Understanding Elite Performance
Who Is James King?
I recently listened to the latest episode #214 of Chat With Traders where Aaron Fifield interviewed James King – and the episode was filled, as usual, with brilliant insights and wisdom.
James was first interviewed by Aaron back in 2017 (Episode #133).
At the time he had just left a London-based commodity trading firm where he had worked under the title of “Performance Director” – a role where he guided the traders who worked at the firm on how to achieve maximum performance and optimal results.
Since leaving the firm he has gone on to advise specialist military units, professional sports teams, ivy league university classes, as well as other organizations and companies – and continues to guide proprietary traders and fund managers on how to best beat the markets by playing to their strengths and mitigating their weaknesses.
Simply put: James has dedicated his professional life to becoming an expert at understanding what drives elite performance in human beings. Not just in trading and investing, but in all areas of life.
And now, four years later, James is back – and has even more insight and wisdom to offer in regards to understanding (and achieving) elite performance.
Today’s blog post will summarize and break down the concepts James speaks of while he details what kind of information to expect out of his recently published book “Accelerating Excellence”.
Before we can understand how to achieve elite performance, as Aaron suggests in the beginning of the interview – it’s important to understand and objectively define exactly ‘what’ performance is in the first place.
James breaks down performance into three key areas:
- Quality or Completeness
- Example: an Olympic gymnast scoring a 10/10 is a more complete performance than 9/10
- Cost (eg. time, finances, resources, effort, willpower)
- Example: if we can get that gymnast scoring 10/10 with 3000 hours worth of training versus 6000 hours, then we’ve theoretically reduced cost and maintained performance
- Example: speed is that time from initiating the completion of a given task to the accomplishment of that task. You might also look at repeatability (ie. can I repeat that performance on demand?)
All of these constructs play a role in the definition of performance, with performance overall being defined as the accomplishment of a given task with those three benchmarks optimized and measured across time – whether that’s making $50 million profit as a trader or winning X gold medals as an athletics squad.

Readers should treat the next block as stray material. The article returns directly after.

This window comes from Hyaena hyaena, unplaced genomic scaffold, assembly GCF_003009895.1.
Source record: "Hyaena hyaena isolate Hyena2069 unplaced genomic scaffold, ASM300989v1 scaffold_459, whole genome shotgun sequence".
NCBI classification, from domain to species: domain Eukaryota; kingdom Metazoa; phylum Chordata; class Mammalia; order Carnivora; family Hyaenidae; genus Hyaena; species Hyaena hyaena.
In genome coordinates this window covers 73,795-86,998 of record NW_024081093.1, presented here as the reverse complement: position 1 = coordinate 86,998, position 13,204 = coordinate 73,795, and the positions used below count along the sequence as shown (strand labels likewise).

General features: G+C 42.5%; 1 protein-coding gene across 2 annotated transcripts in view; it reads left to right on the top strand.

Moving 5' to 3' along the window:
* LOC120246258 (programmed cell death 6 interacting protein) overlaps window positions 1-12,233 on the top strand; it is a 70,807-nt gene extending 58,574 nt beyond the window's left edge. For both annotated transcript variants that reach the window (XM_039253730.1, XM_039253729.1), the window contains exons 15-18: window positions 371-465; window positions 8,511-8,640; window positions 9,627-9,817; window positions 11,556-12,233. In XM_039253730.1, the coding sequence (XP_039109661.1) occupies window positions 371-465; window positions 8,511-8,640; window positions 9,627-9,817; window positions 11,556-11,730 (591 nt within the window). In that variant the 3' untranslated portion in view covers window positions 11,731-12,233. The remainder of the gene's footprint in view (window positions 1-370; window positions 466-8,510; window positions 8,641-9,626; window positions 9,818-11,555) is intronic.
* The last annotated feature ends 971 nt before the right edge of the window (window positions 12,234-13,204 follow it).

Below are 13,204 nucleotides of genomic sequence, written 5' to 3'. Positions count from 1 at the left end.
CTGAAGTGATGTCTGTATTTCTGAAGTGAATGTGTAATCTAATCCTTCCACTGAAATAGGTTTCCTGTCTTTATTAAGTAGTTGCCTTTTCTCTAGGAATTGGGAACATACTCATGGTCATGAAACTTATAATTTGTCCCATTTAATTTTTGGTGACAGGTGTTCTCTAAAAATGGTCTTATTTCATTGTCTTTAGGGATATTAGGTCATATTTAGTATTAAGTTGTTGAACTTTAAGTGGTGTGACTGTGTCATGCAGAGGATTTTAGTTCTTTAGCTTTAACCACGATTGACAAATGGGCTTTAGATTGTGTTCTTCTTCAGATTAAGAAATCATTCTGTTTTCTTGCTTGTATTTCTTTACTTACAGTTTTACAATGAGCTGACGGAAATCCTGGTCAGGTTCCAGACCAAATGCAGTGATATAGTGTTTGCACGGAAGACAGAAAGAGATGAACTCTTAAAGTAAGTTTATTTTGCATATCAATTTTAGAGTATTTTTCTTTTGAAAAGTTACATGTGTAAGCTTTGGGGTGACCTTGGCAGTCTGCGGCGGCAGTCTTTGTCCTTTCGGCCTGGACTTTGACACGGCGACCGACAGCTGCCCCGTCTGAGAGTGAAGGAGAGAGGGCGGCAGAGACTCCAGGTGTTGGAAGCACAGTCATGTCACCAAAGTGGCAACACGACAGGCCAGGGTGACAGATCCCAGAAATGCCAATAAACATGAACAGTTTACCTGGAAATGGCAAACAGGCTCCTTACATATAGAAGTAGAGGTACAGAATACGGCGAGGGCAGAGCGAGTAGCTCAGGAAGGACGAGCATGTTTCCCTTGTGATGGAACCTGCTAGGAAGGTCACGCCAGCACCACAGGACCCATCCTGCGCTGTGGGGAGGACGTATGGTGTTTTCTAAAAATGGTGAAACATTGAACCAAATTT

James normally applies this framework for defining performance strictly to human performance and does not include the technological aspects of performance. By this he means the psychological and biological factors that we all have control of and ultimately operates the technology (or even designs and develops it in the first place).
Because even though technological performance is paramount to say a trader’s performance, that is best addressed separately to the human element since it’s really not the trader’s responsibility to develop the technology.
Unless of course they are an algorithmic trader or creating their own tools & scripts in which case the technology might be included in the assessment of performance – but even still, that’s probably best analyzed separately to that trader’s emotional and psychological performance in their processes.
What Drives Excellence?
James says in his book that ambition, hard work and talent is not necessarily the complete equation when it comes to high performance at any given task or endeavor.
“In the majority of organizations, or individuals I’ve worked with, it’s very unusual that ambition, talent or effort is the problem. Humans have been striving to get better faster since the beginning of time… I think everyone has the drive to excel in one area or another.”
James uses the analogy of hardware vs software. He observes that even though we’re all born with this incredible hardware of an adaptable brain and body, we aren’t born with the software to channel those resources we all possess optimally.
The main problem he sees people typically encounter when it comes to failing to achieve one’s optimum performance is a failure to activate their innate qualities of confidence, motivation, resilience and other psychological weaponry.
Or in other words, it’s not ambition alone that drives excellence, but a pragmatic application of one’s innate talents in pursuit of that ambition.
It’s not enough to passionately desire an outcome, or even to work really hard to achieve a certain outcome – you need to channel your abilities efficiently, consistently and optimally in order to achieve true excellence at any given task.
James points out that trading and investing as an industry in particular attracts some of the hardest working, most ambitious, most talented and cognitively gifted people in the world who are naturally geared to excel.
Most professional traders and investors have high IQs, are high in industriousness and conscientiousness, which are all psychological traits that equate to gold in terms of achieving high performance.
So the issue for most traders who struggle to get excellent results is not a lack of ambition, hard work or talent.
Why Traders Struggle: